As I am sure is true of most of my presidential colleagues, rarely does a week go by when I am not asked to commit the institution to a position on some public issue beyond our campus. The requests come from alumni, parents, students, faculty members, other academics, and outside organizations. Each wants the public support of my institution, Saint John’s University, on a particular issue, believing that to have this support will somehow strengthen the cause.
These issues generally have two characteristics. They are complicated and multidimensional — no one asks us to support motherhood and apple pie — and they are emotional — the individuals requesting support typically feel strongly about the issue, as do those on the other side. The current polarized political environment has increased the number of requests and raised the emotional intensity of those asking for support. We were recently asked, for example, to take a public position on President Trump’s executive order on immigration.
These requests are a natural part of a college president’s job, and it is understandable that individuals and groups would want the public backing of a respected institution like a college or university. As these requests started coming in more often, I decided it was important to have some general guidelines and not respond on a case-by-case basis.
I am in a privileged position to be able to make, with input from colleagues, such judgments; however, it is also a position that I approach with great care. I rarely want others to speak for me, and I assume that desire is shared by those who are part of my university community.
So I now approach these issues by asking three questions.
The first is, "Who is Saint John’s?" As an institution, we represent many constituencies, and what with our founding monks, employees, students, and alumni, Saint John’s is more than 25,000 individuals. If you include parents and friends, the number approaches 40,000. We are a diverse community, which is a tremendous strength in educating our students and engaging alumni. But our demographics do not lend themselves to homogeneity of thought.
So I am very, very hesitant to offer an "institutional" position on any political or social issue because in virtually every case there will be significant disagreement within the community. Institutions don’t ordinarily have opinions or positions — individuals do — and I do not feel it is my right or the university’s right to speak for those individuals about political or social issues on which they naturally should and do have their own views, and on which thoughtful, well-intentioned people are likely to disagree.
The second question I consider is about exceptions to the general guideline above. Does the issue at hand directly and significantly affect our students and our educational mission? For example, there is a continuing debate around Deferred Action for Childhood Arrivals, a law that, under certain conditions, prevents the deportation of undocumented students who came to the United States as children.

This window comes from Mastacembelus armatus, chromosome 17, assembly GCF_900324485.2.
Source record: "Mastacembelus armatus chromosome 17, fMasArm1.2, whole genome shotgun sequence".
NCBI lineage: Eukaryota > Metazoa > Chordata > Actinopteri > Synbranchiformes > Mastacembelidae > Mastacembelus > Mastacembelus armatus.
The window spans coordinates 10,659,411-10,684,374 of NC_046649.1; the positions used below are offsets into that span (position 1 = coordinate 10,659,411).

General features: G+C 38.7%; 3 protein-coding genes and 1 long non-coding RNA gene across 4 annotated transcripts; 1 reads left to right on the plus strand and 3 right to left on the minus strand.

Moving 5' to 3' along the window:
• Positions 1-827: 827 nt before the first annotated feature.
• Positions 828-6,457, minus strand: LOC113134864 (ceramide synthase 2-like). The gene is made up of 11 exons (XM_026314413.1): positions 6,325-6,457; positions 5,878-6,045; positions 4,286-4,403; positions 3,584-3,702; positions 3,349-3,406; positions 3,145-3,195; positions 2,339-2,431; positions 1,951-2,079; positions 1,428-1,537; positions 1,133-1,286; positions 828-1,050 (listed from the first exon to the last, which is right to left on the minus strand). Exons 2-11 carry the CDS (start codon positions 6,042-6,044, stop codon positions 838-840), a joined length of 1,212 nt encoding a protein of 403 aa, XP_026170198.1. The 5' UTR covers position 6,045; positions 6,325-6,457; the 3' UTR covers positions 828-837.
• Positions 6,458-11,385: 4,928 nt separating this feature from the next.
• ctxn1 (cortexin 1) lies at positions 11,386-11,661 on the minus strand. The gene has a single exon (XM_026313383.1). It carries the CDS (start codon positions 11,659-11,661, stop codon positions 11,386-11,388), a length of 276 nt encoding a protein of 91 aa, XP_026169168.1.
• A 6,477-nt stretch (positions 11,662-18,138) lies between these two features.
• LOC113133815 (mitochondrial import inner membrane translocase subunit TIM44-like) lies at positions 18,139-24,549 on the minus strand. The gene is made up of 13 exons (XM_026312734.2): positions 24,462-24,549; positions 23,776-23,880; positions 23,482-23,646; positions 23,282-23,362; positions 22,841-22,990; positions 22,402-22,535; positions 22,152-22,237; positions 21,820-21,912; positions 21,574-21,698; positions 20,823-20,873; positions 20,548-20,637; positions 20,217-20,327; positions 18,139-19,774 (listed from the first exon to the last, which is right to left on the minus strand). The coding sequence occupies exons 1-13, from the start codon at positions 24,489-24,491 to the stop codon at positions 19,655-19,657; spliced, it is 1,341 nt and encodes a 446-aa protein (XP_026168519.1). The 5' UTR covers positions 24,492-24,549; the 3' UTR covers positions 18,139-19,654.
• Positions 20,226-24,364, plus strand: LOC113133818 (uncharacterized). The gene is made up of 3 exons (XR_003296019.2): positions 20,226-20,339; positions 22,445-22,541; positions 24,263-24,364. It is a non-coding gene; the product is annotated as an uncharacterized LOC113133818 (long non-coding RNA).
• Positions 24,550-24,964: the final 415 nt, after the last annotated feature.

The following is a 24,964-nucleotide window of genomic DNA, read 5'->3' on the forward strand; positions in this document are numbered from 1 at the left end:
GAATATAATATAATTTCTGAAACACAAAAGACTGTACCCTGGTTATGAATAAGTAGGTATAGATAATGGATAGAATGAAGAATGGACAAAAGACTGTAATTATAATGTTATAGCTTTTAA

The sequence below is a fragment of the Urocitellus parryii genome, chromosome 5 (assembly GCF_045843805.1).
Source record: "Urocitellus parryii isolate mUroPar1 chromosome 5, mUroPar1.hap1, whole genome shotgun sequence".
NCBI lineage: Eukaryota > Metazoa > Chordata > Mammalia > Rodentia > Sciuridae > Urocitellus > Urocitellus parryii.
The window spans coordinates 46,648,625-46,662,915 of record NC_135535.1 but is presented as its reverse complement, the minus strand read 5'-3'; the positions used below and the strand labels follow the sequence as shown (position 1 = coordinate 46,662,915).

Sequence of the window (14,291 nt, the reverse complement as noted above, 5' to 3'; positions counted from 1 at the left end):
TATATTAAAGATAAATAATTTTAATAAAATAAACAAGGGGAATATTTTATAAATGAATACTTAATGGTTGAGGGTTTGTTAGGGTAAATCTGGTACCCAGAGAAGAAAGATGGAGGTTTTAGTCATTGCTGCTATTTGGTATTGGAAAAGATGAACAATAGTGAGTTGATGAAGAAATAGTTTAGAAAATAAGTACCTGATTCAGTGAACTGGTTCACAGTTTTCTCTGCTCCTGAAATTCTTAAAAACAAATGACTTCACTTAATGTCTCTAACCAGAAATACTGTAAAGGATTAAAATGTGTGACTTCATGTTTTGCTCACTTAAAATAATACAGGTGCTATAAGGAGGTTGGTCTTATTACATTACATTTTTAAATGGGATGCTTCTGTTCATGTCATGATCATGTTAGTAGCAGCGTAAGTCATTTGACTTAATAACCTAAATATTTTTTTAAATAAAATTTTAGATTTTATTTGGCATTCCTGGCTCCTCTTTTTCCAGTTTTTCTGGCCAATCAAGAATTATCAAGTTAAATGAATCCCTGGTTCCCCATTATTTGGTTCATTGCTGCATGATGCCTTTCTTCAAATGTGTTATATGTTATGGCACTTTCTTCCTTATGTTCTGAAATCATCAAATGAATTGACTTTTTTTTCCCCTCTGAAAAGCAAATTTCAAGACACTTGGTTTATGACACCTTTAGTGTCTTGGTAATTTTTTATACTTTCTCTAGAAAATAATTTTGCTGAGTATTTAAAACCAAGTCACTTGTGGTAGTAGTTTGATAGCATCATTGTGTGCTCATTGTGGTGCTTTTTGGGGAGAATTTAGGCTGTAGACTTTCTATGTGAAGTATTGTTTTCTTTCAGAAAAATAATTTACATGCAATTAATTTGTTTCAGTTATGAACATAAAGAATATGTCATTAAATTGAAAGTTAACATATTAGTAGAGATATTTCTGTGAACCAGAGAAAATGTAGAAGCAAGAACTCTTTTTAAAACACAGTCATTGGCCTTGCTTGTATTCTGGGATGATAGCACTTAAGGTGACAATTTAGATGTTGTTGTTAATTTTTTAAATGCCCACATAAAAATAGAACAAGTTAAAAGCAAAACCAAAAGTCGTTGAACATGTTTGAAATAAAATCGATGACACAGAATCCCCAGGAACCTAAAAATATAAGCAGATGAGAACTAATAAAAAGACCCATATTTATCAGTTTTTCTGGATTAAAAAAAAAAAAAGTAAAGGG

This issue clearly has a direct impact on some of our current and future students, and Saint John’s University did choose to take a public stance this fall in support of the continuation of DACA. Because the law has a direct impact on some students and our mission of educating them, I felt it was appropriate to express and defend an institutional position, even as I know there are some in the Saint John’s community who would disagree.
The third question I consider when asked to take a position is that of the impact on education. Is the issue at hand likely to come up in classrooms, dormitories, or other public settings? If the political or social issue is part of an active public debate and is not directly about educational policy, not taking an institutional position is usually the right choice for the education of our students.
When Saint John’s takes an institutional position on any issue, we run the risk of stifling debate on campus and within our community. If there is the perception that there is an orthodox or "correct" view on an issue, faculty and staff members and especially students may feel that they are not able to express their disagreement or even debate the merits of alternative positions. This is particularly relevant in the classroom and is a position I have come to from over 25 years as a professor, before becoming an administrator.
There can be no action at an educational institution more harmful than to do something that limits, or even risks limiting, the freedom of expression and the free exchange of ideas. That, of course, is what academic freedom and education are all about.
As educators, we are not in the business of telling students what to believe. We want, expect, and encourage our students to form their own thoughtful views on complicated and emotional social and political issues. We also want them to develop the willingness and skills to listen respectfully to alternative views, both as a necessary part of civil public discourse and as a way of challenging and nuancing their positions. Graduating students with thoughtful personal views and the ability to listen carefully to others is surely an outcome that all educators and the public can agree on.
As an institution, we will certainly help our students in almost any way we can to pursue and achieve their educational dreams, but only in rare circumstances does this include the university’s taking a public and official stance on a matter of policy or politics. Sometimes no institutional position is truly the best position.
Michael Hemesath is president of Saint John’s University, in Collegeville, Minn.